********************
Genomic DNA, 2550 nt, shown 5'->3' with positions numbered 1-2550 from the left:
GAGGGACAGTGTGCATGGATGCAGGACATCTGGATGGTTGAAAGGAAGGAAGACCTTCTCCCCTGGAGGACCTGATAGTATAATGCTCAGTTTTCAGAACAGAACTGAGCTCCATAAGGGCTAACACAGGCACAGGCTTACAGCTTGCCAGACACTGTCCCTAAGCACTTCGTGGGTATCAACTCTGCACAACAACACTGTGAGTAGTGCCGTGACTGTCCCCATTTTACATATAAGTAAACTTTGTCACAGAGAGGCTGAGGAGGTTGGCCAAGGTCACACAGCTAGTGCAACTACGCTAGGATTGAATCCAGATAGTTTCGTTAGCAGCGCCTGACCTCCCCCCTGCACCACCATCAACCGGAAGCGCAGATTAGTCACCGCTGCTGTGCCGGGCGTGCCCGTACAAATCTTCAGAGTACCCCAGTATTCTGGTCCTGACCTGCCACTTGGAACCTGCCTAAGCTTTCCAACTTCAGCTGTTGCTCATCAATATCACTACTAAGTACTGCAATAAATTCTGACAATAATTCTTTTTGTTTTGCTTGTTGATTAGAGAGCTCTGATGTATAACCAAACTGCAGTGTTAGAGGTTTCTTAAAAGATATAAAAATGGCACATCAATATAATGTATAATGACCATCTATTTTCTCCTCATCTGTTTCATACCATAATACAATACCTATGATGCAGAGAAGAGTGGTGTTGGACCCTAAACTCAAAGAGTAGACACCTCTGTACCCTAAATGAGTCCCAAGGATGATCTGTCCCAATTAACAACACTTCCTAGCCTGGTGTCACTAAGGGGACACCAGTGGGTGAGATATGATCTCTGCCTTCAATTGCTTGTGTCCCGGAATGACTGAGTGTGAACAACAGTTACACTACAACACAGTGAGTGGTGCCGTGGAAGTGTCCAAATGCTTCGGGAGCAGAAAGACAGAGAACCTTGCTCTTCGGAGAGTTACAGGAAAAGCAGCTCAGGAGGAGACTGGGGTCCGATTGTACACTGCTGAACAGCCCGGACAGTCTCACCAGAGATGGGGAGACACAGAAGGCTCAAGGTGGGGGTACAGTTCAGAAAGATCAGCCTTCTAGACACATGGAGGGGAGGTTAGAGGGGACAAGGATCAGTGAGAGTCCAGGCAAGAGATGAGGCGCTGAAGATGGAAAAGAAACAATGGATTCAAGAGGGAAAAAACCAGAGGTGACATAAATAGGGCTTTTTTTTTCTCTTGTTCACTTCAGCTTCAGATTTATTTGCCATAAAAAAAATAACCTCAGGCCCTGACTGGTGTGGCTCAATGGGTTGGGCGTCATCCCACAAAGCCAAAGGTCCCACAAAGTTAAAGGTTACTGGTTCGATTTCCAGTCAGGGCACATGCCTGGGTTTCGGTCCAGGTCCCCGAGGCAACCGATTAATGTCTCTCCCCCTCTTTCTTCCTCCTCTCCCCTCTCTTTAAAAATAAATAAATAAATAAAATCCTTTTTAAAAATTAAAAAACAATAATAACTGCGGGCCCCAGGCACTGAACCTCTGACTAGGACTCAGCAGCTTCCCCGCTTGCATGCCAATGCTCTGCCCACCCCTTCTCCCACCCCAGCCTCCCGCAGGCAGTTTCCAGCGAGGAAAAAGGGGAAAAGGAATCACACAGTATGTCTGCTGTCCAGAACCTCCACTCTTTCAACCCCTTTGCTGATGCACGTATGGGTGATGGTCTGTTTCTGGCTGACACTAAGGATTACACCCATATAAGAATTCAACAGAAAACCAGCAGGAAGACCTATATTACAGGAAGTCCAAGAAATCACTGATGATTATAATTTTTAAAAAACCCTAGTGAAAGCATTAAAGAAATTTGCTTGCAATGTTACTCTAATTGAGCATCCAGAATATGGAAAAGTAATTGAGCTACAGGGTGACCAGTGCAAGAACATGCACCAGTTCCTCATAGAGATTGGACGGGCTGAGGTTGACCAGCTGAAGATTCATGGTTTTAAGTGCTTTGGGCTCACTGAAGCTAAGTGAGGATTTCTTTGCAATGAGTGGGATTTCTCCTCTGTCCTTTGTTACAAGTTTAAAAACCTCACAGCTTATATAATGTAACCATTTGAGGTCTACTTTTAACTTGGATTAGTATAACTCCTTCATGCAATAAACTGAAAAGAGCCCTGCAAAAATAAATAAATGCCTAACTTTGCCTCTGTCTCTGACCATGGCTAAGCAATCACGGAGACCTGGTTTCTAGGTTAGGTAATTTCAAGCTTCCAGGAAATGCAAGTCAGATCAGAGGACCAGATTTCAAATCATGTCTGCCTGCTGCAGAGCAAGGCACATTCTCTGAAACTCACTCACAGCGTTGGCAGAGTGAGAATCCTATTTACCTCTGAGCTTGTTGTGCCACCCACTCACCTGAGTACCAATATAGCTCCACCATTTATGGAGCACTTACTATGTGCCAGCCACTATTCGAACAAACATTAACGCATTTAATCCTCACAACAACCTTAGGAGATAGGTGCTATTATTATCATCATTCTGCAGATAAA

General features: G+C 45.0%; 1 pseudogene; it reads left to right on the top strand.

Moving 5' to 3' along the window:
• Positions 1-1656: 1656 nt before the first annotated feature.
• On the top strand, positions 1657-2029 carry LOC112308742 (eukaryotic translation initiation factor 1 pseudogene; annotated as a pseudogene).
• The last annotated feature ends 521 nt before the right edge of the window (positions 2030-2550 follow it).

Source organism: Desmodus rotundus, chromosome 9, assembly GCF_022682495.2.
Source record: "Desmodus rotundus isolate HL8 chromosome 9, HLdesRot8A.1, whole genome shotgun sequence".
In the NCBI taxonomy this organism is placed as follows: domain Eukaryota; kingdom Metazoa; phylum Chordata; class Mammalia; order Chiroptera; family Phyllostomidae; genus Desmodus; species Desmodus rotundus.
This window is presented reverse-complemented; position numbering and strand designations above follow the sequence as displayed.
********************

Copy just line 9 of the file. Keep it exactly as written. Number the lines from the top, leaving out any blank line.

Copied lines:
Source record: "Desmodus rotundus isolate HL8 chromosome 9, HLdesRot8A.1, whole genome shotgun sequence".